Chapter 27. Migrating Patron Data

Table of Contents

Creating an sql Script for Importing Patrons
Batch Updating Patron Data

This section will explain the task of migrating your patron data from comma delimited files into Evergreen. It does not deal with the process of exporting from the non-Evergreen system since this process may vary depending on where you are extracting your patron records. Patron could come from an ILS or it could come from a student database in the case of academic records.

When importing records into Evergreen you will need to populate 3 tables in your Evergreen database:

Before following the procedures below to import patron data into Evergreen, it is a good idea to examine the fields in these tables in order to decide on a strategy for data to include in your import. It is important to understand the data types and constraints on each field.

  1. Export the patron data from your existing ILS or from another source into a comma delimited file. The comma delimited file used for importing the records should use Unicode (UTF8) character encoding.
  2. Create a staging table. A staging table will allow you to tweak the data before importing. Here is an example sql statement:

        CREATE TABLE students (
             student_id int, barcode text, last_name text, first_name text, email text,
                     address_type text, street1 text, street2 text,
            city text, province text, country text, postal_code text, phone text, profile
            int DEFAULT 2, ident_type int, home_ou int, claims_returned_count int DEFAULT
                    0, usrname text, net_access_level int DEFAULT 2, password text
        );

    Note

    The default variables allow you to set default for your library or to populate required fields in Evergreen if your data includes NULL values.

    The data field profile in the above SQL script refers to the user group and should be an integer referencing the id field in permission.grp_tree. Setting this value will affect the permissions for the user. See the values in permission.grp_tree for possibilities.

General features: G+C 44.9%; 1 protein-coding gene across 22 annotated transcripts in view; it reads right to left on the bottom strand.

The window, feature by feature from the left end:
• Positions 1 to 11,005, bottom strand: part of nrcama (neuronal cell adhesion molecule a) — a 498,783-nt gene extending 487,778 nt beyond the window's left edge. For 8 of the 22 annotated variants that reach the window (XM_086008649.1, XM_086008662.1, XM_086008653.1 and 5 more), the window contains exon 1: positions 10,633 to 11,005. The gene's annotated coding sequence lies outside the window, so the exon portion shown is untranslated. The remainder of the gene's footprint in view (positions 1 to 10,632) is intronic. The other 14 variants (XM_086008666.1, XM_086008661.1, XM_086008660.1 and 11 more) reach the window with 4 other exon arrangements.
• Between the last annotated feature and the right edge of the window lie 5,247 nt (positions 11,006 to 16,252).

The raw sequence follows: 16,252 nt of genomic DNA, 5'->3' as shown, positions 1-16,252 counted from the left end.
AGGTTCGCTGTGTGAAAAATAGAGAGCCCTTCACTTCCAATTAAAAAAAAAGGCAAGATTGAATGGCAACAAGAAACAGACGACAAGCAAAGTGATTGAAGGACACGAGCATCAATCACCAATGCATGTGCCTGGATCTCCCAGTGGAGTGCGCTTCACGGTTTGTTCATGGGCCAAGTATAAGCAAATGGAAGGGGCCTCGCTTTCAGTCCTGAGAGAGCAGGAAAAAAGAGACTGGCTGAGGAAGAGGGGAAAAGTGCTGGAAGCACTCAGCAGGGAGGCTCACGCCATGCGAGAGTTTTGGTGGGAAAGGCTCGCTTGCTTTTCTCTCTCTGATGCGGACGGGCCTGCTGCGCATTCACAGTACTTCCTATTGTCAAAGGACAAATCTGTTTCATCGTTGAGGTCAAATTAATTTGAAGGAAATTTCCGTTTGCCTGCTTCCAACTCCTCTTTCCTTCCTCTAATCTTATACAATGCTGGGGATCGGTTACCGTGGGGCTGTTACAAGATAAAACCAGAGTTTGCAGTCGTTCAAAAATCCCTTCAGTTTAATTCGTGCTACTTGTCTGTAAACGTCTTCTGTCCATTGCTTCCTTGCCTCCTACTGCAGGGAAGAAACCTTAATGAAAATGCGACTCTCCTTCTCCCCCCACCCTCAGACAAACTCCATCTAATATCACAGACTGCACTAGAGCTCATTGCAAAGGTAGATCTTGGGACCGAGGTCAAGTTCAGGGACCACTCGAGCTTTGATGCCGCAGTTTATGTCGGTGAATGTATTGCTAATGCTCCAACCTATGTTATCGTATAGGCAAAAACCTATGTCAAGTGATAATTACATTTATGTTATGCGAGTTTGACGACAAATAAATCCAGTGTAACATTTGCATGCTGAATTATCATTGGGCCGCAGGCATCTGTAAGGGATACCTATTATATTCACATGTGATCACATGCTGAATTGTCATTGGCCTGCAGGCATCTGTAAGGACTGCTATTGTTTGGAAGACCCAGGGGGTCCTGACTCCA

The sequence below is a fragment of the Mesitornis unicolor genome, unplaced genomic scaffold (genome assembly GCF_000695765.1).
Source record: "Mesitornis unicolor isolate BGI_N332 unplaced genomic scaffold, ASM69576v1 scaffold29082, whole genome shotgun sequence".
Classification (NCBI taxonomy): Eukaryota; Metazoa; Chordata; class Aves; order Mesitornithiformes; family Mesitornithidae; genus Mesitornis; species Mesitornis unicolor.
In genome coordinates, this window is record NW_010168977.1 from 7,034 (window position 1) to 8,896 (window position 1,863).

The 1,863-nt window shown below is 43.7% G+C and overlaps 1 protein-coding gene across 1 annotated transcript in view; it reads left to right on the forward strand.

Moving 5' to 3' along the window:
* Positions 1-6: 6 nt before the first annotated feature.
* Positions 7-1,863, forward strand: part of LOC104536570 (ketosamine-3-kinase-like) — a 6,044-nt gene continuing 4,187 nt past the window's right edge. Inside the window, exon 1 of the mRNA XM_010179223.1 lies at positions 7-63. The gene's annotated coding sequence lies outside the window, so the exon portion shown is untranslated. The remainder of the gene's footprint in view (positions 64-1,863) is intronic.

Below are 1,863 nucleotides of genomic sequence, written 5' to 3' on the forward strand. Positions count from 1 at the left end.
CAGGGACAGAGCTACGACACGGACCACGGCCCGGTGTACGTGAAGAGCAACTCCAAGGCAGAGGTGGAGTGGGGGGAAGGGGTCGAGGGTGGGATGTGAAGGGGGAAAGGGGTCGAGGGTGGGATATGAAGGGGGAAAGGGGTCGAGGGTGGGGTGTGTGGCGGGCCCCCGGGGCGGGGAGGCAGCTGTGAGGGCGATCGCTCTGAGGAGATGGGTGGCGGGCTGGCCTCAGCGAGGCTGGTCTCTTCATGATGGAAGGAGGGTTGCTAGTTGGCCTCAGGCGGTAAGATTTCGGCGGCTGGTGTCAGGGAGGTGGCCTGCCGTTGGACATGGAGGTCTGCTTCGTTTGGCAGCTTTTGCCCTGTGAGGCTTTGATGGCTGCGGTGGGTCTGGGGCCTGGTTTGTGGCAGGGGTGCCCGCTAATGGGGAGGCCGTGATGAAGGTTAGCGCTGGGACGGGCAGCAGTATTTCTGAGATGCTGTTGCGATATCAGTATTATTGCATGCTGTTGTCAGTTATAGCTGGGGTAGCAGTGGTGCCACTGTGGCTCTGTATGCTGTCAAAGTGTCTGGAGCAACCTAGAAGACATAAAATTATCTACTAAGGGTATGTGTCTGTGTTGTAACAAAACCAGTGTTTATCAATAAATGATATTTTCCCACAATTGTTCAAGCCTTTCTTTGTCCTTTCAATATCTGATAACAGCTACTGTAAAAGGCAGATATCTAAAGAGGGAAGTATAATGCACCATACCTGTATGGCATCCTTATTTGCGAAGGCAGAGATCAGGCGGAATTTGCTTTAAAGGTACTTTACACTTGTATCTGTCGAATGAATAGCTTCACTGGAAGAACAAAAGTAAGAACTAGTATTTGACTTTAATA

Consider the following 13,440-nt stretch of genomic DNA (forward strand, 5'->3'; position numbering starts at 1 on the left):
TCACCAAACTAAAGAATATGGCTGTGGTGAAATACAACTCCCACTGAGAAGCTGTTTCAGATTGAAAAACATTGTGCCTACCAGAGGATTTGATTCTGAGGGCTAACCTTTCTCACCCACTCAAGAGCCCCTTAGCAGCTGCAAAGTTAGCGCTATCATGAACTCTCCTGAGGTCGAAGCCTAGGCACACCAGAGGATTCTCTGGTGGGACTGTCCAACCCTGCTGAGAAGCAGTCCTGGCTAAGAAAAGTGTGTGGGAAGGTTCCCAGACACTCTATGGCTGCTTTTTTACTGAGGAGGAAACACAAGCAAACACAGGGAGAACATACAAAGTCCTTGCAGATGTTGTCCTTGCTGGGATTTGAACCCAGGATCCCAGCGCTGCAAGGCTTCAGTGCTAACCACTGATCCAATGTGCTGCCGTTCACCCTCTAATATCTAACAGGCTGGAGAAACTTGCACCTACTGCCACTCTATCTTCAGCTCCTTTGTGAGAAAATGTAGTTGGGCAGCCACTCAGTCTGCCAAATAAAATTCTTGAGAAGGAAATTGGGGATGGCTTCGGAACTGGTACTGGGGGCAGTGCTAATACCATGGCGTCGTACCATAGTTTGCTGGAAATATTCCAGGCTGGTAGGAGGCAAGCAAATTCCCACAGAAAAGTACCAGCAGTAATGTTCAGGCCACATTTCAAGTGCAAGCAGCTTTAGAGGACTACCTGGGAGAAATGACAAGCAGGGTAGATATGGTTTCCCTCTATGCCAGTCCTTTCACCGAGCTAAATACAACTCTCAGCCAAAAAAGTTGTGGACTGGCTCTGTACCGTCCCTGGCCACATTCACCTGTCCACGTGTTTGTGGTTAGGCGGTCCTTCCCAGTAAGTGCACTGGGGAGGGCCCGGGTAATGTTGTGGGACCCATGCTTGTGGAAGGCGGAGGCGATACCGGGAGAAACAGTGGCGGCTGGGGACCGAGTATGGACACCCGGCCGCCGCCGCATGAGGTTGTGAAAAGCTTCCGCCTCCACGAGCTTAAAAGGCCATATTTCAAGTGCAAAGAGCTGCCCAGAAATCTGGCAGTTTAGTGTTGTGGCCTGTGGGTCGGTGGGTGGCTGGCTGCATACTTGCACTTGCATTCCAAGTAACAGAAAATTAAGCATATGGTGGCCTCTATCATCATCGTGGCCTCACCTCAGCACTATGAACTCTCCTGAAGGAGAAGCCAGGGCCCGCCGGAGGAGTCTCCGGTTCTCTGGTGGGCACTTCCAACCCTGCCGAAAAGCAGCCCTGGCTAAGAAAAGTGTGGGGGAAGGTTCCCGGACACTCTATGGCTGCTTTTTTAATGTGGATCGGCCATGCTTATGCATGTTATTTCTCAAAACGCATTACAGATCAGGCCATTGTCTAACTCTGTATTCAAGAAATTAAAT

ident_type is the identification type used for identifying users. This is a integer value referencing config.identification_type and should match the id values of that table. The default values are 1 for Drivers License, 2 for SSN or 3 for other.

    home_ou is the home organizational unit for the user. This value needs to match the corresponding id in the actor.org_unit table.

  3. Copy records into staging table from a comma delimited file.

        COPY students (student_id, last_name, first_name, email, address_type, street1, street2,
            city, province, country, postal_code, phone)
            FROM '/home/opensrf/patrons.csv'
                    WITH CSV HEADER;

    The script will vary depending on the format of your patron load file (patrons.csv).

  4. Formatting of some fields to fit Evergreen filed formatting may be required. Here is an example of sql to adjust phone numbers in the staging table to fit the evergreen field:

        UPDATE students phone = replace(replace(replace(rpad(substring(phone from 1 for 9), 10, '-') ||
        substring(phone from 10), '(', ''), ')', ''), ' ', '-');

    Data “massaging” will be required to fit formats used in Evergreen.

  5. Insert records from the staging table into the actor.usr Evergreen table:

         INSERT INTO actor.usr (
            profile, usrname, email, passwd, ident_type, ident_value, first_given_name,
            family_name, day_phone, home_ou, claims_returned_count, net_access_level)
            SELECT profile, students.usrname, email, password, ident_type, student_id,
            first_name, last_name, phone, home_ou, claims_returned_count, net_access_level
            FROM students;
  6. Insert records into actor.card from actor.usr .

        INSERT INTO actor.card (usr, barcode)
            SELECT actor.usr.id, students.barcode
            FROM students
                    INNER JOIN actor.usr
                            ON students.usrname = actor.usr.usrname;